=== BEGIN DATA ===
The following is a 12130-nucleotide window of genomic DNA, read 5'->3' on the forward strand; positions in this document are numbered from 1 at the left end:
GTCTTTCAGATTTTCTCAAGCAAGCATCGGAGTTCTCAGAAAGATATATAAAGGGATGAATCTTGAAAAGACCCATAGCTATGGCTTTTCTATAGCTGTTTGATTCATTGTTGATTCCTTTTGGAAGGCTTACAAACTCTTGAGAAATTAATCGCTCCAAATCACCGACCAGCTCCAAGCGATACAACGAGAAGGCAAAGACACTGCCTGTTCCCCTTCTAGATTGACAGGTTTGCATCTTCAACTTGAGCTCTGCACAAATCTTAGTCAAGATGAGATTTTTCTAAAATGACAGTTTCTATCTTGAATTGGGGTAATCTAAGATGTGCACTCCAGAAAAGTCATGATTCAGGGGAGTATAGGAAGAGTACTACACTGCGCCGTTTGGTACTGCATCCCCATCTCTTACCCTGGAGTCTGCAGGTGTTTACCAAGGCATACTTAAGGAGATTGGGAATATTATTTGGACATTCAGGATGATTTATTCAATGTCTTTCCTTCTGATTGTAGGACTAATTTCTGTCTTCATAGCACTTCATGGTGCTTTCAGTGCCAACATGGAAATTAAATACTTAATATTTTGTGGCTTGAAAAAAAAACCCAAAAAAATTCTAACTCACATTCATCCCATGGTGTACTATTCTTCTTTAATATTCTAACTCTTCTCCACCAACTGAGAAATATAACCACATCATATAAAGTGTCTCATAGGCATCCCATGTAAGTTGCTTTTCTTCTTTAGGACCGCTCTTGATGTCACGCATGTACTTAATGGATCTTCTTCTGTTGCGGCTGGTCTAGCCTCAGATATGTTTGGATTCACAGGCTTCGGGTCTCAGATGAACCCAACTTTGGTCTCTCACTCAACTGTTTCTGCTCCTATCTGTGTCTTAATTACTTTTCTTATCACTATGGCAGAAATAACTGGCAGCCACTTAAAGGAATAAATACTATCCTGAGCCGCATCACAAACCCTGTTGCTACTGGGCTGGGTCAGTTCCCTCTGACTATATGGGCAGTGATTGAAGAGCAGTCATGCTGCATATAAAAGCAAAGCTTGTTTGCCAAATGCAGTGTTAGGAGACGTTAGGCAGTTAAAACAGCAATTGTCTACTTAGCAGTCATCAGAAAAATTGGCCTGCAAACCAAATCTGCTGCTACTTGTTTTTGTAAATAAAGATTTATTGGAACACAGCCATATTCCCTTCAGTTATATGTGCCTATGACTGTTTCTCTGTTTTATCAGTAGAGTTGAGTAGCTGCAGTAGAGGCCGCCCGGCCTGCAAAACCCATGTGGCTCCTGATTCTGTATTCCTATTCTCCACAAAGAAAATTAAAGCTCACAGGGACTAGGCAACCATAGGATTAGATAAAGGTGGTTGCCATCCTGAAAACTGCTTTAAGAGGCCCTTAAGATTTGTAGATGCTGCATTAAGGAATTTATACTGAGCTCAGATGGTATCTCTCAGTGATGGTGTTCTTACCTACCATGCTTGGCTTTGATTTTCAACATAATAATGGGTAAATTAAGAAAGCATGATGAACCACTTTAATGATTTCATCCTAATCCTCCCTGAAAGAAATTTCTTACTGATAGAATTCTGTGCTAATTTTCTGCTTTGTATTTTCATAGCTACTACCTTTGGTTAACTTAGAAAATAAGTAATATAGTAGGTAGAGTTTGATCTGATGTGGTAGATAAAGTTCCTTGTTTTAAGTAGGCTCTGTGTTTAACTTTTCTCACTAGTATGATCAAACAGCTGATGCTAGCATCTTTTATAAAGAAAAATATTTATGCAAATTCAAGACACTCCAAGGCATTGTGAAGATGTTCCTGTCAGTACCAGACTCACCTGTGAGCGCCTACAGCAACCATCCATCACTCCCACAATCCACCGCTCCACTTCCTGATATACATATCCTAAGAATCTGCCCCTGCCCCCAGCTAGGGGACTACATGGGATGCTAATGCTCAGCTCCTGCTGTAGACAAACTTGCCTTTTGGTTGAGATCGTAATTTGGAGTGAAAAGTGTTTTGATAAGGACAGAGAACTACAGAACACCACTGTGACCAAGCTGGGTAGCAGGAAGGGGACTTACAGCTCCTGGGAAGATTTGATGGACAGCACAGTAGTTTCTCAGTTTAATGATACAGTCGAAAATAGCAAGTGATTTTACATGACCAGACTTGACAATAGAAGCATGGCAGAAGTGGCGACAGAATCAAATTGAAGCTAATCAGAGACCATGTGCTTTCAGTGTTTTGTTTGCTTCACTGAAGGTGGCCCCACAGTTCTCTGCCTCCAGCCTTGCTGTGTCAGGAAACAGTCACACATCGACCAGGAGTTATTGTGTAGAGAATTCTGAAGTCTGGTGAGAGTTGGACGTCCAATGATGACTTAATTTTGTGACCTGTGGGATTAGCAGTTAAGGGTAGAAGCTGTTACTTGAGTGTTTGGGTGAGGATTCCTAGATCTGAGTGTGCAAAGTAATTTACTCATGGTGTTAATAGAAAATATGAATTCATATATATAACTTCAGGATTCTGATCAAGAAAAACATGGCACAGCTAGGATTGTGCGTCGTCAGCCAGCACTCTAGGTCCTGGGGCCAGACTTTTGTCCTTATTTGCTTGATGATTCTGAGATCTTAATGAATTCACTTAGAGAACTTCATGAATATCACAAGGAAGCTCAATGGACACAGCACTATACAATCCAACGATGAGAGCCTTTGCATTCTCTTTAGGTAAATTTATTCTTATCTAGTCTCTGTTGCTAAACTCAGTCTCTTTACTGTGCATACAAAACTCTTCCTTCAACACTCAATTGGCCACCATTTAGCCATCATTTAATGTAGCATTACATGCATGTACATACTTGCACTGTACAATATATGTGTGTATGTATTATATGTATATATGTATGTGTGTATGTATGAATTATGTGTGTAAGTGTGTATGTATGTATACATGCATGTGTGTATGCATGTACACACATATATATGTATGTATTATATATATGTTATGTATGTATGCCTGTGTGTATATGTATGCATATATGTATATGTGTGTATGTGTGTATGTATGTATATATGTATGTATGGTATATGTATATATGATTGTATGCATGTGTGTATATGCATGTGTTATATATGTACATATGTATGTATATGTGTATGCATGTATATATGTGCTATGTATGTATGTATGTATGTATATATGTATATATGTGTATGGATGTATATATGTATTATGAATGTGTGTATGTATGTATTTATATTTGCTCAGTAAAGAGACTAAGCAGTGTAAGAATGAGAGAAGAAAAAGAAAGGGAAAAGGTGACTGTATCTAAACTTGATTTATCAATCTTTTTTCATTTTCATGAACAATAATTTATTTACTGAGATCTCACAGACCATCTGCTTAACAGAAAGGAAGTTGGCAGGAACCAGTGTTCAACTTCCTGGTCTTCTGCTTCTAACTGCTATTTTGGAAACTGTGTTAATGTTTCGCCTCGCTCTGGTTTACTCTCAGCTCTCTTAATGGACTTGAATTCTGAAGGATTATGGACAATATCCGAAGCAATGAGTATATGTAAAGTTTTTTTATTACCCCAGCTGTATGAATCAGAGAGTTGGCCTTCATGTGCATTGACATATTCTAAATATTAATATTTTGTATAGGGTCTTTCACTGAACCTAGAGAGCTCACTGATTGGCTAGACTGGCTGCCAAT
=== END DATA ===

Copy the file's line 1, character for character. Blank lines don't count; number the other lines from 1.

The following is a 12130-nucleotide window of genomic DNA, read 5'->3' on the forward strand; positions in this document are numbered from 1 at the left end: